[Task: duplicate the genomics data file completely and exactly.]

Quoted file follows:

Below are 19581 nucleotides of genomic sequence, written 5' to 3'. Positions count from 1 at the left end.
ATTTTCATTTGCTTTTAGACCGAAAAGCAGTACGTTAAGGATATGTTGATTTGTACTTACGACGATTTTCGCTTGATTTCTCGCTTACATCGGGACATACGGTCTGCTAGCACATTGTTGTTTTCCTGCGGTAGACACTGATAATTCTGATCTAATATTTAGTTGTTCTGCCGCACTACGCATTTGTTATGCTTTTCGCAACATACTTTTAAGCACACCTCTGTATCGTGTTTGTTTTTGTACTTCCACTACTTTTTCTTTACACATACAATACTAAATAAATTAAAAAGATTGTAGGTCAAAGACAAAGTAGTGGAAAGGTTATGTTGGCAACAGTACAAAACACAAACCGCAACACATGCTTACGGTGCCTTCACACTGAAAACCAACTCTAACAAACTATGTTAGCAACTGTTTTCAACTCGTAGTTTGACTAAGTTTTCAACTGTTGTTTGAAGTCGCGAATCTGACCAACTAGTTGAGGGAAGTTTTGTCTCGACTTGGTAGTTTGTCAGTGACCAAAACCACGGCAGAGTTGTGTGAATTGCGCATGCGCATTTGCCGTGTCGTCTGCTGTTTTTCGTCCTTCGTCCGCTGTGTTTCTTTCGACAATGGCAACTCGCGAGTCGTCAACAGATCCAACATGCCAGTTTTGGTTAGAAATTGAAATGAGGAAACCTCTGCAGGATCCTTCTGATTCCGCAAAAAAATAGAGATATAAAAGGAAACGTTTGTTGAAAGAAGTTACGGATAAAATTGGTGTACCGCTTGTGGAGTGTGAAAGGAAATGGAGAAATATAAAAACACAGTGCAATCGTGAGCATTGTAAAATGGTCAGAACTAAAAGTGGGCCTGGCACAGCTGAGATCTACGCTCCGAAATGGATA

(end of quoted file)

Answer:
Below are 19581 nucleotides of genomic sequence, written 5' to 3'. Positions count from 1 at the left end.
ATTTTCATTTGCTTTTAGACCGAAAAGCAGTACGTTAAGGATATGTTGATTTGTACTTACGACGATTTTCGCTTGATTTCTCGCTTACATCGGGACATACGGTCTGCTAGCACATTGTTGTTTTCCTGCGGTAGACACTGATAATTCTGATCTAATATTTAGTTGTTCTGCCGCACTACGCATTTGTTATGCTTTTCGCAACATACTTTTAAGCACACCTCTGTATCGTGTTTGTTTTTGTACTTCCACTACTTTTTCTTTACACATACAATACTAAATAAATTAAAAAGATTGTAGGTCAAAGACAAAGTAGTGGAAAGGTTATGTTGGCAACAGTACAAAACACAAACCGCAACACATGCTTACGGTGCCTTCACACTGAAAACCAACTCTAACAAACTATGTTAGCAACTGTTTTCAACTCGTAGTTTGACTAAGTTTTCAACTGTTGTTTGAAGTCGCGAATCTGACCAACTAGTTGAGGGAAGTTTTGTCTCGACTTGGTAGTTTGTCAGTGACCAAAACCACGGCAGAGTTGTGTGAATTGCGCATGCGCATTTGCCGTGTCGTCTGCTGTTTTTCGTCCTTCGTCCGCTGTGTTTCTTTCGACAATGGCAACTCGCGAGTCGTCAACAGATCCAACATGCCAGTTTTGGTTAGAAATTGAAATGAGGAAACCTCTGCAGGATCCTTCTGATTCCGCAAAAAAATAGAGATATAAAAGGAAACGTTTGTTGAAAGAAGTTACGGATAAAATTGGTGTACCGCTTGTGGAGTGTGAAAGGAAATGGAGAAATATAAAAACACAGTGCAATCGTGAGCATTGTAAAATGGTCAGAACTAAAAGTGGGCCTGGCACAGCTGAGATCTACGCTCCGAAATGGATA